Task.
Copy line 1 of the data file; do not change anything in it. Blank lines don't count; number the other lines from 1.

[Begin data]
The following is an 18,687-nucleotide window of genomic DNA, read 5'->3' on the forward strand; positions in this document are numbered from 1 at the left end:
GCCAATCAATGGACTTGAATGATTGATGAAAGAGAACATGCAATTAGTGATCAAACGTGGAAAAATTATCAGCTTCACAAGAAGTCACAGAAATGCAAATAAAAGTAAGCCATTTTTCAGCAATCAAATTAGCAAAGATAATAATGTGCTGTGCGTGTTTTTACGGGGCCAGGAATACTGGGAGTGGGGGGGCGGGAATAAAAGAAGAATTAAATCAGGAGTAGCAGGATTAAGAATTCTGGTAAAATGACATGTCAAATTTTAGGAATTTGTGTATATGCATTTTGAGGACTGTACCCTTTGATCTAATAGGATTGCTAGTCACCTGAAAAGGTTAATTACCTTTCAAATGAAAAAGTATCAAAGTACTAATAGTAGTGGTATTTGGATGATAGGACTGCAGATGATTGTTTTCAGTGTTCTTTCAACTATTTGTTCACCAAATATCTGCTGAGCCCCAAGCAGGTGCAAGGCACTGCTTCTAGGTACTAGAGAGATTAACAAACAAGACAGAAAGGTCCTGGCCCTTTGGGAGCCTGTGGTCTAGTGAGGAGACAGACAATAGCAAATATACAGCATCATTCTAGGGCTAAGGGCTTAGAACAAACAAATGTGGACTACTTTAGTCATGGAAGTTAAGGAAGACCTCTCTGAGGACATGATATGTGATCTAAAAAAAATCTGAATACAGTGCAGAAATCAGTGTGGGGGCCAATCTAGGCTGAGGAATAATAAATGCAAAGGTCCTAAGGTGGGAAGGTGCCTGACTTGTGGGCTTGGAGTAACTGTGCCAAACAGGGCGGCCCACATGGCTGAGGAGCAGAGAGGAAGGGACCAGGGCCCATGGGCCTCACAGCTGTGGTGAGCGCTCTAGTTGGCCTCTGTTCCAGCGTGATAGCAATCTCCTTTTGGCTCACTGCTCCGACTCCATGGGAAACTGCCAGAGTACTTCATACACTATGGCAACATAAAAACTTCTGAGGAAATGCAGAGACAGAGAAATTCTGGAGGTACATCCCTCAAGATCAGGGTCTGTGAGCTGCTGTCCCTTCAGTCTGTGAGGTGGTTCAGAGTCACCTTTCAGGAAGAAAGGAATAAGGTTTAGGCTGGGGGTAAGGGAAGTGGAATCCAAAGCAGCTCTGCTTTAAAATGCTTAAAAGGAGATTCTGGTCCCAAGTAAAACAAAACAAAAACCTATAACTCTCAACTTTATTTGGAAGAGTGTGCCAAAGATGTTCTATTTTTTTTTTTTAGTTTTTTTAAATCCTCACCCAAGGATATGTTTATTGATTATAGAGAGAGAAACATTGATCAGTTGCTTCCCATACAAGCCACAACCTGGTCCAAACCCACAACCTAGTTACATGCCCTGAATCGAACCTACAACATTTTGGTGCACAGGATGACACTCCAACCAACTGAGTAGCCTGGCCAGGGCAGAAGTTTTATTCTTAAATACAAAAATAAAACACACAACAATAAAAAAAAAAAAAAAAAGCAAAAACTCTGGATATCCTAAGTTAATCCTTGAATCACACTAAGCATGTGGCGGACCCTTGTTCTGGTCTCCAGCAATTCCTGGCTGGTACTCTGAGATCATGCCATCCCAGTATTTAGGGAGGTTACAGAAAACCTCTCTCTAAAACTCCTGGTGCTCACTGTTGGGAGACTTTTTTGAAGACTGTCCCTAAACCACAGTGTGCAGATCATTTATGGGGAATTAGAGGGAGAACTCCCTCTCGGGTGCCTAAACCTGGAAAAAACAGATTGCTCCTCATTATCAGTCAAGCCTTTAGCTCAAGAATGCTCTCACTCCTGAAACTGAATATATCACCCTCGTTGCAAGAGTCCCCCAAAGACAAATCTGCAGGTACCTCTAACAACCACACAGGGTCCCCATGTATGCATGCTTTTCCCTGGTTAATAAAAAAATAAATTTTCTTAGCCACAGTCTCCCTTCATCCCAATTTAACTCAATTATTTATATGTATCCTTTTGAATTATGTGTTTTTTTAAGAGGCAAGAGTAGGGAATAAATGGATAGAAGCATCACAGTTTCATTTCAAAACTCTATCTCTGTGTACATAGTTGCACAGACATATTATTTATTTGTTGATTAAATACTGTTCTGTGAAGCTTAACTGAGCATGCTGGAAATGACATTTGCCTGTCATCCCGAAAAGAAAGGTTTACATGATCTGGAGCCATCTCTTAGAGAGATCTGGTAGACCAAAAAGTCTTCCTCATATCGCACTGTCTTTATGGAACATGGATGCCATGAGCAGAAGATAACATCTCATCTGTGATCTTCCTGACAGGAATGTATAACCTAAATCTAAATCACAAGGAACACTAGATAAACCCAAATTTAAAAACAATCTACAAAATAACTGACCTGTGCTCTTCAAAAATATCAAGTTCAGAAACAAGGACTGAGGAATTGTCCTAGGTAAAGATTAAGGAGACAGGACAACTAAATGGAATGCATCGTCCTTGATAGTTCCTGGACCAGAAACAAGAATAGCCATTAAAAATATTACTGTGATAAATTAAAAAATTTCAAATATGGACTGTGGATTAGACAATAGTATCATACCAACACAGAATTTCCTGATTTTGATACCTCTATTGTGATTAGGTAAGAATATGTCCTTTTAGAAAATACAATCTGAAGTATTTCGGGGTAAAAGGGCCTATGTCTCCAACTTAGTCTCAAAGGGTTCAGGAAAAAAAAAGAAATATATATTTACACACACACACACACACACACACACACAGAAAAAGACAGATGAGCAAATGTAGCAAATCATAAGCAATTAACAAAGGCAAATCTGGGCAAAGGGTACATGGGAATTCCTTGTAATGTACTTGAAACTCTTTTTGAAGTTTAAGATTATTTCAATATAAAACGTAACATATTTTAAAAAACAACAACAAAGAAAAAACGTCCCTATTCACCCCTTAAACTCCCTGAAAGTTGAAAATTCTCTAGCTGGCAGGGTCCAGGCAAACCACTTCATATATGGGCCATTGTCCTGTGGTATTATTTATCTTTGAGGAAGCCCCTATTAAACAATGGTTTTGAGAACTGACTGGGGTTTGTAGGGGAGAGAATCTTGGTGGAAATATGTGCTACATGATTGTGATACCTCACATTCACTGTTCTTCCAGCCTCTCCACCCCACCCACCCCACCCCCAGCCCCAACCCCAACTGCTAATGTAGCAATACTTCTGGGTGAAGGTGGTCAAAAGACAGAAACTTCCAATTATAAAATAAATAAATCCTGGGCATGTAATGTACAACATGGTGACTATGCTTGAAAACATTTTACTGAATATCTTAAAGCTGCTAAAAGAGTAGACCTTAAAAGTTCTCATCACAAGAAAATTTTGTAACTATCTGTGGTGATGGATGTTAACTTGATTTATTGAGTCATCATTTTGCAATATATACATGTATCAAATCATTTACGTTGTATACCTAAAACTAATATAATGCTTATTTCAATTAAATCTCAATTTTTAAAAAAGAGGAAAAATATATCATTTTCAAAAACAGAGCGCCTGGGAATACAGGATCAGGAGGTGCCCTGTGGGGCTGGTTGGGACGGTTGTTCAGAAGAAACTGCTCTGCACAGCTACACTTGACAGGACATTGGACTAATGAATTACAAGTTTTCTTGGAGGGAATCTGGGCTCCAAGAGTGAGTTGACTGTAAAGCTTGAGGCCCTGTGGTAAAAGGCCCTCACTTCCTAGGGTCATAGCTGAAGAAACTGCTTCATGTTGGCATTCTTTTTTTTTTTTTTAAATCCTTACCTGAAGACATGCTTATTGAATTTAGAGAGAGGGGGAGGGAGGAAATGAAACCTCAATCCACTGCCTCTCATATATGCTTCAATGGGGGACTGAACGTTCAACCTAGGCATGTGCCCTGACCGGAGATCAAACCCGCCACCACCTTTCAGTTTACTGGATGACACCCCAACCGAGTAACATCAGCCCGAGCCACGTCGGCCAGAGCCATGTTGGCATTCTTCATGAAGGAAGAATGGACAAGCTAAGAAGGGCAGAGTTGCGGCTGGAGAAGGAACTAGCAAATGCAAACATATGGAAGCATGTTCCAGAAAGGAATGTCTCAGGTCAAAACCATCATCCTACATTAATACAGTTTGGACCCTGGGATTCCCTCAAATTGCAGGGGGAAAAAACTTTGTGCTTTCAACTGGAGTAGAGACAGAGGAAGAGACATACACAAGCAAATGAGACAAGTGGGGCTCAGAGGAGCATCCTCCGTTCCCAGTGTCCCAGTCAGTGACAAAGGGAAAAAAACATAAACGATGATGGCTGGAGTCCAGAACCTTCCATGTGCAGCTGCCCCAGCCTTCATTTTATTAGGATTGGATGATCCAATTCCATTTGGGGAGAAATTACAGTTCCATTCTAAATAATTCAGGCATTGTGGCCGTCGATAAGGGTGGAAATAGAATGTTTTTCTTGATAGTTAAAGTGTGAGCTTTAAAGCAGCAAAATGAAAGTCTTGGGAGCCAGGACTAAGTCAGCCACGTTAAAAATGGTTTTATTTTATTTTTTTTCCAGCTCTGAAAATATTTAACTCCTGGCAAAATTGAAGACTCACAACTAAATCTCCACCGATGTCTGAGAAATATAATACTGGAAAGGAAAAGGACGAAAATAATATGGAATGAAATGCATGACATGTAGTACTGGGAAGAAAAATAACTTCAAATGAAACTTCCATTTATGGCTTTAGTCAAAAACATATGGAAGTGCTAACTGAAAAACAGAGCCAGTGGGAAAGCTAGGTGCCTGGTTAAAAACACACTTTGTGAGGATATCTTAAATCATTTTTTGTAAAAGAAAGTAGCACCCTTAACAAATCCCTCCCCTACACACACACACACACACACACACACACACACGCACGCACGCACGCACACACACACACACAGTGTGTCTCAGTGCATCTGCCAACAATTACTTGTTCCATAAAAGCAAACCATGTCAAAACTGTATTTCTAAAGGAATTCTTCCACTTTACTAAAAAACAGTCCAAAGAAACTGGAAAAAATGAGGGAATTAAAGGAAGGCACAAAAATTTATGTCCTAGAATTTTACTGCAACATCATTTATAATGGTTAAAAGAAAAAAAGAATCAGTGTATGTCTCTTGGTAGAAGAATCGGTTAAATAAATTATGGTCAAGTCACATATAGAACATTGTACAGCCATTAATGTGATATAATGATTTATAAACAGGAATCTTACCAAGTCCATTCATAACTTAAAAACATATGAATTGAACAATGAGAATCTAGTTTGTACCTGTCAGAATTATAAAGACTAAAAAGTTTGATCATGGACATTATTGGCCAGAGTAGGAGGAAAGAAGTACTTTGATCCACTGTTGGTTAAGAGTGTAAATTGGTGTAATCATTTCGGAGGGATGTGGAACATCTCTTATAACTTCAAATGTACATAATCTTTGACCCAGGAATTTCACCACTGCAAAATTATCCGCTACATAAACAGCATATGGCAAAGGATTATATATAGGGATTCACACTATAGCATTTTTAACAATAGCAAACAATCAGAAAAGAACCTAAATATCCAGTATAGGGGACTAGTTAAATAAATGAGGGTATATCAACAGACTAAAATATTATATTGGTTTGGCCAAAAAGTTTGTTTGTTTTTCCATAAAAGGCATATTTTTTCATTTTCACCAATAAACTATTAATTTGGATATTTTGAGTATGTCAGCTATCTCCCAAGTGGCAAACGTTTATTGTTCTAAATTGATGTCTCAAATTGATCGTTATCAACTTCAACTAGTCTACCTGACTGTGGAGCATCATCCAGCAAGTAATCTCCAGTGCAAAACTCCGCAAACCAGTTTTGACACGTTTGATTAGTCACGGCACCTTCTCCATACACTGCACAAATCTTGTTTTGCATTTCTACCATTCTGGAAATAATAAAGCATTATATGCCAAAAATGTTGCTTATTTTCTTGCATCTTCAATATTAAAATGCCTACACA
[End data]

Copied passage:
The following is an 18,687-nucleotide window of genomic DNA, read 5'->3' on the forward strand; positions in this document are numbered from 1 at the left end: